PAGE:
Eric Schmidt speaks of extremist infiltration of digital marketing in new book

Apr 24, 2013
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Eric Schmidt speaks of extremist infiltration of digital marketing in new book

The book titled "The New Digital Age" for short, written by Eric Schmidt and Jared Cohen of Google fame, has begun to spill is many angles on the future of our increasingly connected world into the public. In one section of the book titled "The Future of Terrorism", Schmidt and Cohen speak both of the possibilities of an extremist (and/or terrorist) group infiltrating groups of mobile device users and of an actual happening which involved a global extremist group using Motorola mobile-phone businesses in Pakistan to "bombard" the country's national newspaper editors with propaganda.

As in much of the writings included in the book, the bits included in this Future of Terrorism section do not offer many answers for the questions they raise. Schmidt and Cohen here - and several times throughout the book - speak of the dangers that exist in our modern interconnected world both in prospect and in reality - it could happen, and it could happen again.

In this case, warning about the "importance of digital marketing for future terrorists", Schmidt and Cohen note that they're expecting groups to be jumping in with mobile and Internet companies en masse. Schmidt and Cohen give an example account spoken of by a man named Maajid Nawaz, he being a former leader in the extremist group Hizb ut-Tahrir (HT). He speaks of the group's movements around mobile-phone companies, specifically Motorola in Pakistan.

"'We pitched propaganda stalls outside the Motorola offices in Pakistan, then we recruited some Motorola staff, who proceeded to leak the numbers of Pakistan's national newspaper editors,' he said. Members of the HT would bombard these editors with text messages full of propaganda, talking points, and event threats." - Eric Schmidt, Jared Cohen, The New Digital Age

This same contact with the HT group mentioned the fact that these mobile phone carrier employees would also provide members of the group with concealed identities when they themselves signed up for phone service. Schmidt and Cohen suggest that this is only one of a number of situations in which the mobile connectivity we have here in the present will become a potential problem in the hands of extremist political groups in the near future.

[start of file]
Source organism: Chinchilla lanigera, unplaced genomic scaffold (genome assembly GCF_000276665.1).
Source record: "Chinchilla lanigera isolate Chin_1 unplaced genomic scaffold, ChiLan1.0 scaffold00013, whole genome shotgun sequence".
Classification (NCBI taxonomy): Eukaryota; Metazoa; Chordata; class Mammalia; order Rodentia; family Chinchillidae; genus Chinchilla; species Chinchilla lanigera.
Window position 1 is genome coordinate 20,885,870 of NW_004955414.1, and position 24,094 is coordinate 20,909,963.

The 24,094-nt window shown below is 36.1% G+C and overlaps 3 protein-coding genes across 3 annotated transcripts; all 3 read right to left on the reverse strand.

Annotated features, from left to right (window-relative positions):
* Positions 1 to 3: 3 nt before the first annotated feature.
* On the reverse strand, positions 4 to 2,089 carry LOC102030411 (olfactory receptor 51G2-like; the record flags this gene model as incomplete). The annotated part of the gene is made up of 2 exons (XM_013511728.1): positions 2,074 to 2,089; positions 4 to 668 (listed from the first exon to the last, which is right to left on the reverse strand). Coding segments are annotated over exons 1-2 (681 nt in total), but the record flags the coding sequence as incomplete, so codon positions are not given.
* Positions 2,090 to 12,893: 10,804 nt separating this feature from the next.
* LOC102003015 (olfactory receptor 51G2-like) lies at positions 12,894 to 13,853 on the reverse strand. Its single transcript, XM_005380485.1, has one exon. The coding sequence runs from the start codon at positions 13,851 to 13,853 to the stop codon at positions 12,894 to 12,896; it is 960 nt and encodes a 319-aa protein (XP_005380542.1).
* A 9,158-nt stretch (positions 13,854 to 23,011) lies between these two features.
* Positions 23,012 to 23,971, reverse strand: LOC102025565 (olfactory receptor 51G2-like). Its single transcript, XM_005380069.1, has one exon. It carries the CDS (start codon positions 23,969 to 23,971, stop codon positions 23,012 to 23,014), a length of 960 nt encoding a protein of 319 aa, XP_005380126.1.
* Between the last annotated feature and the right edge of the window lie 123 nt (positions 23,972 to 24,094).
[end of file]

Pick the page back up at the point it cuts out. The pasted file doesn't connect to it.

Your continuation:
They speak also of the idea that groups such as Hezbollah and Hamas might seek to gain influence over citizens with apps that provide services everyday users might find valuable. The book notes how groups such as these gain community support by providing services the larger state will not or cannot provide.

Responding to the obvious counter-point to being able to create apps and sent them to the public without opposition from the government or those that might control the software that appears on smart devices, Cohen and Schmidt suggest the simplest of work-arounds.

"Even if the Apple store blocked their applications under order from the U.S. government, or the U.N. took similar actions, it would be possible to build apps without any official tie to Hamas then promote them through word of mouth." - Eric Schmidt, Jared Cohen, The New Digital Age

These points connect with chats and keynotes made by Eric Schmidt over the past several years, especially most recently in a transcribed conversation with WikiLeaks founder Julian Assange. It's there that Schmidt, Assange, and Cohen collect several hours of material in hopes of including relevant topics in the book. This book is, of course, available digitally starting this week.


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